NB technically, this is the way that, under the use of force law, self-defense differences appear when the Caroline precedent is redefined from self-defense into necessity in terms of using force on foreign territory

Self-defenseitself, redefined away from indirect aggression given no state sponsorship under ILC art 8, taking place only on state’s own territory or aggressor’s territory

self help
SELF-HELP

COUNTERMEASURES & SELF-HELP

1. Reprisals as measures not otherwise legal but justified in response to a prior breach Naulilaa Incident 1914 & proportionality requirement

2. Retorsion as measures generally permissible

without prior breach (suspending diplomatic relations, etc.)

DOCTRINAL APPROACH IS IN PART TO DEVELOP THROUGH DOCTRINAL FRAMEWORK LIMITATIONS ON COUNTERMEASURES

local remedies
LOCAL REMEDIES

Exhaustion of local remedies rule

Considered to be a mixed substance and procedure rule, since no int’l violation in theory if still can be remedied domestically

trad alien protection
TRAD ALIEN PROTECTION

Underlying theories of diplomatic protection based on nationality, mostly economic protection in modern setting but also security

Derivative protection doctrinally, since injury to national is conceived of as injury to state (so can be raised only by state and cannot be bargained away by nationals as with direct compensation as with Iran Flight 655 incident 1980s)

Scope of duties to foreigners important (link to state responsibility per se), since no absolute guarantee of life or property but rather guarantee traditionally of int’l standard of protection & process

older customary law i
OLDER CUSTOMARY LAW I

ALIEN ECONOMIC INTEREST PROTECTION OVER TIME

1. Extensive older law fixed in 19th & early 20th century precedents in various claims tribunal proceedings (eg, US-Mexican claims tribunal in 1920s following revolution)

2. Lack of consensus between capital importing and exporting states especially post WW II on law’s scope and giving foreigners more protection than locals

a. South America, starting Calvo doctrine on local courts & municipal law, more recently forced licensing following local use of technology

b. Asia & Africa 1960s rejection of int’l law restraints on expropriation on sovereignty grounds, followed by New Int’l Economic Order or NIEO starting late 1960s)

older customary law ii
OLDER CUSTOMARY LAW II

ALIEN ECONOMIC INTEREST PROTECTION OVER TIME (CONT’D)

3. Partially displaced since 1980s with investment treaty protections to attract foreign private capital (eg, NAFTA now Bush Admin pattern investment treaty)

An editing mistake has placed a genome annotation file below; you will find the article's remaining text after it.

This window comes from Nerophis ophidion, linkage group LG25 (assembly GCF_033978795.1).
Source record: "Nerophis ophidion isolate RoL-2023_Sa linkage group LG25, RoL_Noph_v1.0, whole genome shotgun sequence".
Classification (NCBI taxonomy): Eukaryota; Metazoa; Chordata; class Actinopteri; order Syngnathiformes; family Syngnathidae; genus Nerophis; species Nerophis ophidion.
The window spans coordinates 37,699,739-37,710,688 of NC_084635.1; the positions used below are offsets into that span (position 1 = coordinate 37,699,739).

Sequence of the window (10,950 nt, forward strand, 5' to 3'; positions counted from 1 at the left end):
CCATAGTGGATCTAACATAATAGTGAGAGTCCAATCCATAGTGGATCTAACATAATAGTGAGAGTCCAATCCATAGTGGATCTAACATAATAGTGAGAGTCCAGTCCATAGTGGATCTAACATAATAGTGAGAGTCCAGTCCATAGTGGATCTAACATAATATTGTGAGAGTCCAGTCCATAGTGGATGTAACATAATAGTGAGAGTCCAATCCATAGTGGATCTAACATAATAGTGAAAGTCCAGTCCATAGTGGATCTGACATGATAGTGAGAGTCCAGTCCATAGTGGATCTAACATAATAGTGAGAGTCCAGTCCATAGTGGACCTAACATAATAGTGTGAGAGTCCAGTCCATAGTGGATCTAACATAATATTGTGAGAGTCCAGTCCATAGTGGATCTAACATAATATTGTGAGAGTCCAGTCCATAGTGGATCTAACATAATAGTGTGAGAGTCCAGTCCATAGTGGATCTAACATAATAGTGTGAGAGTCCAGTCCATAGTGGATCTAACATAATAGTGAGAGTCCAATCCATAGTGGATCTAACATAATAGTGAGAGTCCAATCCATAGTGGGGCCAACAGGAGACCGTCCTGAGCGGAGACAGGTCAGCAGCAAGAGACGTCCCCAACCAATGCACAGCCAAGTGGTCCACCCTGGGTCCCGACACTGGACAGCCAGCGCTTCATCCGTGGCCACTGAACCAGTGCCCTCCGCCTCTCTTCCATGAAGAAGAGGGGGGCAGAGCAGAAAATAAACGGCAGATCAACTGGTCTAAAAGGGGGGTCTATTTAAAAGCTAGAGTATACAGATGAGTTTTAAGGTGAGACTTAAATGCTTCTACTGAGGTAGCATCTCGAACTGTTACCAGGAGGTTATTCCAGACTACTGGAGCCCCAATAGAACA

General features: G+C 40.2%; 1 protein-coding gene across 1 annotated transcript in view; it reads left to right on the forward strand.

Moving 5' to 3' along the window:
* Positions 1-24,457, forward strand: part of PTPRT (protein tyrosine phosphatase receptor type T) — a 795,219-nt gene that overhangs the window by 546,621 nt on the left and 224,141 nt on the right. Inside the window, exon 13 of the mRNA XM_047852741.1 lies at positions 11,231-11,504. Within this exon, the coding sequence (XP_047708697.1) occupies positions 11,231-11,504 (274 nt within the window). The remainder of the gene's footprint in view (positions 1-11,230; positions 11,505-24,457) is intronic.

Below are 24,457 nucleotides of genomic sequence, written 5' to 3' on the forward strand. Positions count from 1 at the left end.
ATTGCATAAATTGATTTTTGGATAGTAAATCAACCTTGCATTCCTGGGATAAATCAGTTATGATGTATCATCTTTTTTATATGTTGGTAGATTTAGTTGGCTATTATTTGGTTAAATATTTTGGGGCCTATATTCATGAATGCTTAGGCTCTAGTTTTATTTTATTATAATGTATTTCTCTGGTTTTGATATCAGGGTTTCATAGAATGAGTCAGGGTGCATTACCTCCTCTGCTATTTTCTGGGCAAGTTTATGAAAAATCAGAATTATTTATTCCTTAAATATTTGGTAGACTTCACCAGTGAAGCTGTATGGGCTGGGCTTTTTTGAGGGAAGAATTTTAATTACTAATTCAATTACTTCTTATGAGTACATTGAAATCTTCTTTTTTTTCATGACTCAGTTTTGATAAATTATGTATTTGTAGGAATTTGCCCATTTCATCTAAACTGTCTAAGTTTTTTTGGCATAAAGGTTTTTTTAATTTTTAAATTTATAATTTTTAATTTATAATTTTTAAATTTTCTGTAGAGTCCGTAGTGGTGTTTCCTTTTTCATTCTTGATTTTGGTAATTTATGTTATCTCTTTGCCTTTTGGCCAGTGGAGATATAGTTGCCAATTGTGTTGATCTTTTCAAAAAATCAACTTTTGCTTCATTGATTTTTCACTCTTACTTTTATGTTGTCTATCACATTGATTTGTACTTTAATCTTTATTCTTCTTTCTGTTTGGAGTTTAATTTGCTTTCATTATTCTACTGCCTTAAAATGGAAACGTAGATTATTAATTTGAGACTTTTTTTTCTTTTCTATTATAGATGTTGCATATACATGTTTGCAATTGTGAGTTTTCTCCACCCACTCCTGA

a. But re NAFTA, distinguish substantive scope of protection (abandonment of Calvo position by Mexico)

b. NAFTA dispute innovation as with Chapter 11 direct state-individual arbitrations

4. Parallellism & overlap with human rights (albeit differing original source, focus on property rights but note no human rights coverage for juristic persons, so human rights interpretation commonly of minimal use for investment protection)

denial of justice i
DENIAL OF JUSTICE I

OLDER PRECEDENTS

Denial of Procedural Justice

ex:Chattin Claim (US-Mex Claims Trib 1927) US railroad conductor arrested on bare statement of colleague accused of fraud, tried w/o translator under trad. Mexican inquistorial process w/o public proceedings, right of confrontation, on basis of file, etc.; violated int’l standard in lack of investigation, confrontation, knowledge of charge, undue delay, treating open hearing as formality

denial of justice ii
DENIAL OF JUSTICE II

OLDER PRECEDENTS (CONTD)

Denial of Justice in Failure to Protect/Prosecute

ex: Laura James Claim (US-Mex Claims Trib 1926) Foreigner murdered w/o police undertaking serious pursuit of known killer; violated int’l standard in authorities’ failure to take prompt and efficient action (looks like dilatory actions, not wanting to catch perpetrator)

(also Chapman Claim, consul wounded after threats when Mex govt provided no protection despite warnings, plus lack of pursuit after attack)

alien economic interests
ALIEN ECONOMIC INTERESTS

ECONOMIC INTEREST PROTECTION

Older expropriation, newer discriminatory treatment issues

1. General idea that states can prohibit foreigner entry, but once allowed in cannot take property w/o reasonable compensation or discriminate against w/o reason

2. But there are specific substantive areas where state retains controls irregardless as not a “taking,” reviewed under non- commercial risk unit 13

duty to pay
DUTY TO PAY

WHAT MAY TRIGGER A DUTY TO PAY (FOREIGN) INVESTORS IN CONNECTION WITH UNLAWFUL INT’L ACT?

1. Expropriation not meeting int’l compensation standard

a. Calvo clause, domestic vs foreign standard issues

b. Problem not with taking, only with not paying

2. Discriminatory treatment

a. National treatment necessary?

b. Issues of express discrimination versus discrimination as applied

3. Retaliatory action against aliens for unrelated actions of 3-Ps (or their governments)

compensation standard
COMPENSATION STANDARD

WHAT IS THE DISAGREEMENT REGARDING COMPENSATION STANDARD AND DOES IT MATTER?

Basic substantive law issue is whether to be governed by international law or municipal law (ex: Calvo clause)

Hull formula “adequate, prompt & effective”

“Just” compensation later (focus only on interests of alien, like Hull)

“Appropriate” compensation is floating around, generally understood to permit consideration of interests other than alien’s (states aims in social programs, available foreign currency, etc.)

[Off the record]

subsidiary req s
SUBSIDIARY REQ’S

WHAT ARE OTHER COMMON ISSUES UNDER THE CUSTOMARY LAW PROTECTING ALIEN INVESTMENT?

1. Public use requirement on taking

2. Confiscatory taxation, but how much is too much?

3. Beyond, parallel to general domestic law of regulatory takings and how much is too much?

4. Discriminatory treatment, but issue is always “on its face” vs. “as applied”